Today, I sat in my office with one of my students - an African American woman. She was tired, somewhat sad, and frustrated with all that is happening on college campuses across the nation. Her feelings led to a conversation about what it's like to pursue higher education as an African American. In majority environments, African Americans are defined as African American only and are often not viewed as multifaceted. I asked her if she ever felt like her whole self and she replied, "I did at my alma mater - a Black college." The way she described her experience felt like 'home.'
There is ample evidence, both qualitative and quantitative, that students at HBCUs enjoy the profound opportunity to develop the majority of their various identities and that they are engaged as whole individuals (note: only a handful of HBCUs have fully embraced LBGT students but that number is growing). This opportunity and engagement leads to increased self-confidence and a 'suit of armor' for pushing back against racism and discrimination when they attend graduate and professional school at majority institutions and operate in society.
In these days of widespread and intensified overt and covert racism on college campuses and within society - with African Americans feeling the brunt of it - HBCUs offer an environment that many students need. The HBCU environment appreciates Black culture and heritage but doesn't discriminate against these aspects of a person.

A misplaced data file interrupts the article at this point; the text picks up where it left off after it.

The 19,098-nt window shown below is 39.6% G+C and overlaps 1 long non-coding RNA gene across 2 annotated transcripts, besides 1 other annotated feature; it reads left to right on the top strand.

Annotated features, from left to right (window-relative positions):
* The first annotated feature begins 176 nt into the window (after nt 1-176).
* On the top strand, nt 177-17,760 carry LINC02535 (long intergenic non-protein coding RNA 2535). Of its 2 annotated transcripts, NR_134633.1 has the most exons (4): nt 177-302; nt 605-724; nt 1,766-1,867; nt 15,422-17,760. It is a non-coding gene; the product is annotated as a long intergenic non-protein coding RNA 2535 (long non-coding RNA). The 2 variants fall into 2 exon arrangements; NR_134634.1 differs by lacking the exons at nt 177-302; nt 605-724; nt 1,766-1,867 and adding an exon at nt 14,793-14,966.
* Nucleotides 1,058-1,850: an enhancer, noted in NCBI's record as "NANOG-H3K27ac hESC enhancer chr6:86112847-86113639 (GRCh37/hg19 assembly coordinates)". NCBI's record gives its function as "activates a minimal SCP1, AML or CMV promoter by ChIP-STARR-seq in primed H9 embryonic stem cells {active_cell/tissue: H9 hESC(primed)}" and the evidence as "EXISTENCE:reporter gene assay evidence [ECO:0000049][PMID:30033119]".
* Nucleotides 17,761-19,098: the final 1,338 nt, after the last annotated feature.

I don't participate in conversations that pit HBCUs and Predominantly White Institutions (PWIs) against each other as I think that having a variety of college choices is essential for all college students. However, HBCUs do provide empowering environments that can teach PWIs much about serving African American students. All too often PWI leaders assume that they have much to teach HBCUs, but this is not the case when it pertains to providing inclusive, nurturing environments that respect African American students. Much research shows us that HBCUs love their students, embrace the entire student, suspend judgments based on race, value students' contributions to the learning environment, and see students as successful. These may seem like simple ideas, but they make a profound difference in the lives of African American students.
If you care about African Americans and more precisely, African American students, you must value HBCUs. They are pointing the way to student success for African American students no matter where they attend college.